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Ballad For Fallen Angels

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The warehouse was shaking from roof to foundation with a bassline like a heartbeat, and Blake loved every minute of it. It was one thing for RWBY’s album to top the charts, but it was another for it to have stayed there their entire virgin tour, fighting off heavyweights until the bus pulled in back home. Emerald City Records had immediately thrown a party, making sure the bash was far enough out of the city that a lot of noise and alcohol wouldn’t attract attention, even if they had invited a guest list as long as she was tall. At this point, there was probably someone doing coke in the bathroom, but as long as the band stayed clean, the brand didn’t care.

Blake watched in awe as their leading single played across a dozen screens anchored around the room, echoing from all directions as reflections of Weiss sang, her melody backed by the bass she knew so very well, Ruby’s lightning-fast riffs, and Yang beating the drums until they nearly bled. It was unreal. Her wrist had ached from signing so many autographs at the start of the night, but thanks to the beer people kept shoving into her hand, it dulled to a faint twinge.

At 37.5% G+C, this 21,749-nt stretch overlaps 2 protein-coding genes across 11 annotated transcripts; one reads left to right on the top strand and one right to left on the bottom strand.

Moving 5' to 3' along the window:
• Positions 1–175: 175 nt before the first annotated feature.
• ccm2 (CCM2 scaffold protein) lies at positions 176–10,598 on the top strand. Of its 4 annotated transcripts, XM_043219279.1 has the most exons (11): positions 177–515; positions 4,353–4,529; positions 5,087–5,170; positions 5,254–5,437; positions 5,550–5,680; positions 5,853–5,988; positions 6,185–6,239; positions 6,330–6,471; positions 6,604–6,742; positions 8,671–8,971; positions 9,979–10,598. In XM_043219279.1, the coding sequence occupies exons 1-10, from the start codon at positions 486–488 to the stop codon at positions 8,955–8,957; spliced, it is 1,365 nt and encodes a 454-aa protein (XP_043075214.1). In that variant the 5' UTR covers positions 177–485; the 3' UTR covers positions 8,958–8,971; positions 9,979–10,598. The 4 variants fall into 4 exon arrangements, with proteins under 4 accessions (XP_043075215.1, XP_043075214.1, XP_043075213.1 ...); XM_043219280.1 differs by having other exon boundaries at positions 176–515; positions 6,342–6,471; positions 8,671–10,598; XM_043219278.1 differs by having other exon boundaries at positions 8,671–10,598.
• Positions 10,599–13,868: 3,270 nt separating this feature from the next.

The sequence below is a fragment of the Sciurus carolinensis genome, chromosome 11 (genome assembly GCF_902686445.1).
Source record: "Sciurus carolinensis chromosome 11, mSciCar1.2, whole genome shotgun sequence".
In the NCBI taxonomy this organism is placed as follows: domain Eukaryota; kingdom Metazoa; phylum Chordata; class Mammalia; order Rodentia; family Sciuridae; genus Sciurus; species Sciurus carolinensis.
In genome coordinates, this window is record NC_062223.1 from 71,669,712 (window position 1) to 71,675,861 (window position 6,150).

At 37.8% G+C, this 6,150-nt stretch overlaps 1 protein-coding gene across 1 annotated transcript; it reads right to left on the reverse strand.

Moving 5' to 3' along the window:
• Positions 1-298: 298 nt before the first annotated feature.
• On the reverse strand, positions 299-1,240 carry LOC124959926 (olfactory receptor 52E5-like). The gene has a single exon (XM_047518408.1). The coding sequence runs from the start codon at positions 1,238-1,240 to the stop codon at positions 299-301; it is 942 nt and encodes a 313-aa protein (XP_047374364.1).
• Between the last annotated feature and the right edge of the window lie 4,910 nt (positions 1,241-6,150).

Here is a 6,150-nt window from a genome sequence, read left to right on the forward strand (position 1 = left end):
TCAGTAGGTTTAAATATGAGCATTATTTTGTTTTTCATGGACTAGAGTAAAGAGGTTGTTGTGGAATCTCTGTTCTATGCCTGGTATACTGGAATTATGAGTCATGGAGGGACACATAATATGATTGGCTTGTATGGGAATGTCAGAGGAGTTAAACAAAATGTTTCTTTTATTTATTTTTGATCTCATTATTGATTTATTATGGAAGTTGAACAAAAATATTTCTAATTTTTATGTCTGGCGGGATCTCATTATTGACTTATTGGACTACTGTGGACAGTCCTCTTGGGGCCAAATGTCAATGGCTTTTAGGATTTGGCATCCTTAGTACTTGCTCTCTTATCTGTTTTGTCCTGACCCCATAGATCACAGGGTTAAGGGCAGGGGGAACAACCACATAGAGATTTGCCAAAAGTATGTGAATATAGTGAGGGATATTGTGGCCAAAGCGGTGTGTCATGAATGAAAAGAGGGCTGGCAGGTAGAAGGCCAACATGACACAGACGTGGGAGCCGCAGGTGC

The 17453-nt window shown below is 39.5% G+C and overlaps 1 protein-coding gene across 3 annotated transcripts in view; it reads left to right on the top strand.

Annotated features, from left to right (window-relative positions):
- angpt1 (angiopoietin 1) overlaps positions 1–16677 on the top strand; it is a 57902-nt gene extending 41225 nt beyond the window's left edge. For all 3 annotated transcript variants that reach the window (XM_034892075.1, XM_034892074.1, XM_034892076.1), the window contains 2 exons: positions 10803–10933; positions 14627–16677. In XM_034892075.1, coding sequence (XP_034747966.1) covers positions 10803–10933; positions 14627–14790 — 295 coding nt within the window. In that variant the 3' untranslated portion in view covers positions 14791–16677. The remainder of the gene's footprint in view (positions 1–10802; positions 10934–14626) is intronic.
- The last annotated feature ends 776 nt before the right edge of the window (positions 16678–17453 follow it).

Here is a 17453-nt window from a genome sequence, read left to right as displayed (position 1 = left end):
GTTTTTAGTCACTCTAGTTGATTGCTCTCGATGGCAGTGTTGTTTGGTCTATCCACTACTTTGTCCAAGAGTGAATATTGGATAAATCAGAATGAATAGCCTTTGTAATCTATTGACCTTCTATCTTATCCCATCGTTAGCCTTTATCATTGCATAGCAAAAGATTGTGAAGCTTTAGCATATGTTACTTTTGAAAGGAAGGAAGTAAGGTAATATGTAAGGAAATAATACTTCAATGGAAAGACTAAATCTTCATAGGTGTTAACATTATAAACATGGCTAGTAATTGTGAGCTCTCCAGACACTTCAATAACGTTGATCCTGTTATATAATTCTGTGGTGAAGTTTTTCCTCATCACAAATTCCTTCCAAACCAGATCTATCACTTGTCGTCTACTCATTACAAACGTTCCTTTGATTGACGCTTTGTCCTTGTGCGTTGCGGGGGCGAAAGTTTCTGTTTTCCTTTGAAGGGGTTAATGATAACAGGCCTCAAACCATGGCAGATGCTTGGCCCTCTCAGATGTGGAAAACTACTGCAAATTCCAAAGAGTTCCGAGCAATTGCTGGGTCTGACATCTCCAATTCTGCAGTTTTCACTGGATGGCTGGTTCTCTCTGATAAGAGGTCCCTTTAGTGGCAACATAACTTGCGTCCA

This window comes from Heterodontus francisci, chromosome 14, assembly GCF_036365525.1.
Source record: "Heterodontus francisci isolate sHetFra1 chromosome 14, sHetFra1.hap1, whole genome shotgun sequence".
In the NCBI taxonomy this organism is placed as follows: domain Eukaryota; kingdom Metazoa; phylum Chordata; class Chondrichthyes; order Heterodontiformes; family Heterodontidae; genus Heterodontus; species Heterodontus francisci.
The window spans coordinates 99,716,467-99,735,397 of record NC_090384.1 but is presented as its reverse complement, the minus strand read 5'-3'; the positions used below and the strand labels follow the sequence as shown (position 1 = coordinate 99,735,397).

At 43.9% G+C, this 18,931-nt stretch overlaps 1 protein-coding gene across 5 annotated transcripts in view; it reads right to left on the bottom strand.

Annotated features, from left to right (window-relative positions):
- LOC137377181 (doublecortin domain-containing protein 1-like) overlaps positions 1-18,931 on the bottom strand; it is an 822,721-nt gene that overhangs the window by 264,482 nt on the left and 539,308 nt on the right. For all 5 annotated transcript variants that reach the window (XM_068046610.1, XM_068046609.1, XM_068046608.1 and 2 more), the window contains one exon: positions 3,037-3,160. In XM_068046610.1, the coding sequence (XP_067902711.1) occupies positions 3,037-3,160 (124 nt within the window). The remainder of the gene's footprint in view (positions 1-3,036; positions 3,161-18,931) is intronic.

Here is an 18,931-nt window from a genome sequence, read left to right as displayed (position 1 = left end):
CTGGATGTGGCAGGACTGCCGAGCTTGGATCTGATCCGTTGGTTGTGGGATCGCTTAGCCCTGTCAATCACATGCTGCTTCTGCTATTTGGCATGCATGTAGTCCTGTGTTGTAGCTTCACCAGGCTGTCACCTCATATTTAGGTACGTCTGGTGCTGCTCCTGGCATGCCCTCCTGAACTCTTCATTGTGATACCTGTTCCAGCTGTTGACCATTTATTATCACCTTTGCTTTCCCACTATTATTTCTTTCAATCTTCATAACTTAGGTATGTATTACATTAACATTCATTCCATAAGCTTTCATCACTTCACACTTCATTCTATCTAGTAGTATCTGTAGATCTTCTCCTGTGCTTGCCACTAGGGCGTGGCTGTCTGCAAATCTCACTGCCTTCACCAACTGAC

Inside the collective motion of the crowd — the dancing, laughing, singing on-and-offkey crowd — she was at peace. Blake was used to a restless jolt in her blood; never keeping still, never sleeping enough or the right hours. This was so much better, a warm wave of sound drawing her in, famous yet anonymous.

“Someone didn’t slip you a little white pill, did they?” A voice came from Blake’s left, low and sultry. The timbre was like a strip of velvet had just been rubbed up her spine. “Or are you just having a really good time?”

Even under the rainbow cover of club lights, Cinder Fall’s eyes were a hazel so bright it could only be called gold. Blake had seen them framed by a hundred magazine covers, hailing her band Crime as a success that just wouldn’t die, despite genre-hopping like it was a sport. A bloodsport, maybe, since Cinder had started out in the punk scene, swerving into metal and industrial when it suited her tastes, with just enough rock to make her a Rolling Stone darling.

Critics called Crime a shallow imitator, but fans treated Cinder like an innovative goddess, the kind with the pull to turn mosh pits into a wall of death with the crook of her finger. Just six months ago she had been banned from Dubai after daring to premiere a new song, Feed the Poor the Rich, right in front of an audience of millionaires, oil barons, and tech kings. Cinder and her crew had slipped arrest for ‘inciting a riot’ and taken it in stride, renaming their tour to EXILE and selling out every following show. Looking at her now, stare burning like a pair of trapped suns, it was easy to see why people set fires at Cinder’s feet.